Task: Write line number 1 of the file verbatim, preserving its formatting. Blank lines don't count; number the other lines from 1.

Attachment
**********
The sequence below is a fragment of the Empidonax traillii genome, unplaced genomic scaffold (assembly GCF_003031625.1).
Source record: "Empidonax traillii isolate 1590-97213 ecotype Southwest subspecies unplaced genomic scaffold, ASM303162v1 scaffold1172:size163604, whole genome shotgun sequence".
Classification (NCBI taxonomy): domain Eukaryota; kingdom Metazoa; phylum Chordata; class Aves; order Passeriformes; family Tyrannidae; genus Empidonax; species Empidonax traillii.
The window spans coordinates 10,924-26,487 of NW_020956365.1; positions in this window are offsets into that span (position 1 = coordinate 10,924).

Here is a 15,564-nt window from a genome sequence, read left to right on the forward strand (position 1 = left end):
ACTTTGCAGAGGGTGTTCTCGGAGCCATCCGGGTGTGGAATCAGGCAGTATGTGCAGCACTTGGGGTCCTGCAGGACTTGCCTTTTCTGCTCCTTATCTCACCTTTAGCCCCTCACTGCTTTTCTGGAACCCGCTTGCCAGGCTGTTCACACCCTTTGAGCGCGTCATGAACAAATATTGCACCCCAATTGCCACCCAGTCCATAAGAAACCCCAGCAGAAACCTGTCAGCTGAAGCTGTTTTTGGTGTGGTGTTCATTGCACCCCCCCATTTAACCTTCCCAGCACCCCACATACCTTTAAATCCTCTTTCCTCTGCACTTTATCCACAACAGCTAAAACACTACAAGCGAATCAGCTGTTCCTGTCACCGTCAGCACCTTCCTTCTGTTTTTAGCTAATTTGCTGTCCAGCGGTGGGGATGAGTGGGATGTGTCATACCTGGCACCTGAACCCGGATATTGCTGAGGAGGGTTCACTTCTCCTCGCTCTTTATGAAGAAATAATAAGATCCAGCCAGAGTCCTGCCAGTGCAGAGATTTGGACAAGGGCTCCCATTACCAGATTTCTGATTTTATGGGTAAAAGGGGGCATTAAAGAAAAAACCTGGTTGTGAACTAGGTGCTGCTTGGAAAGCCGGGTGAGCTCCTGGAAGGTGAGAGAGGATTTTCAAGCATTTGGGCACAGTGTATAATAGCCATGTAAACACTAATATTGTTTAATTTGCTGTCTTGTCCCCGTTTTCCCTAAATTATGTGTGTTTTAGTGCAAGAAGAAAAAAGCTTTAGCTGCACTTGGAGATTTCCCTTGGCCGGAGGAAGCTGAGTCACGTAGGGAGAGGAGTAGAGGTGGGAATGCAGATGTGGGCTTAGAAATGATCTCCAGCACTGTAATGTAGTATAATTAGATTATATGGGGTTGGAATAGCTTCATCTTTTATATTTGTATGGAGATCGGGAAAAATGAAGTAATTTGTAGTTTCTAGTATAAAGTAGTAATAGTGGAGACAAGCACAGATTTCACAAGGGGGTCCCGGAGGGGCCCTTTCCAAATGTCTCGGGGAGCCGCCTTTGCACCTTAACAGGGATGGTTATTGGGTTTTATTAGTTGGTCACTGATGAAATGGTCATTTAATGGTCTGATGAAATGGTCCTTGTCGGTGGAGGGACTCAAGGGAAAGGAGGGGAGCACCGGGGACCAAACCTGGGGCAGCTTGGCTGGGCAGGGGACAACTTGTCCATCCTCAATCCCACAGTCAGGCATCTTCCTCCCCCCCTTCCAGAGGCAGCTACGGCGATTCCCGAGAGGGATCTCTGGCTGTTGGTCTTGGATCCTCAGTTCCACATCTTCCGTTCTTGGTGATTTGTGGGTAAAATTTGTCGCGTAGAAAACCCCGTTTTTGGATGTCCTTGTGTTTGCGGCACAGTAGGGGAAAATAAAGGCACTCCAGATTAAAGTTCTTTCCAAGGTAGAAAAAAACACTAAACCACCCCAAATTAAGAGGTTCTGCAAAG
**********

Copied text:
The sequence below is a fragment of the Empidonax traillii genome, unplaced genomic scaffold (assembly GCF_003031625.1).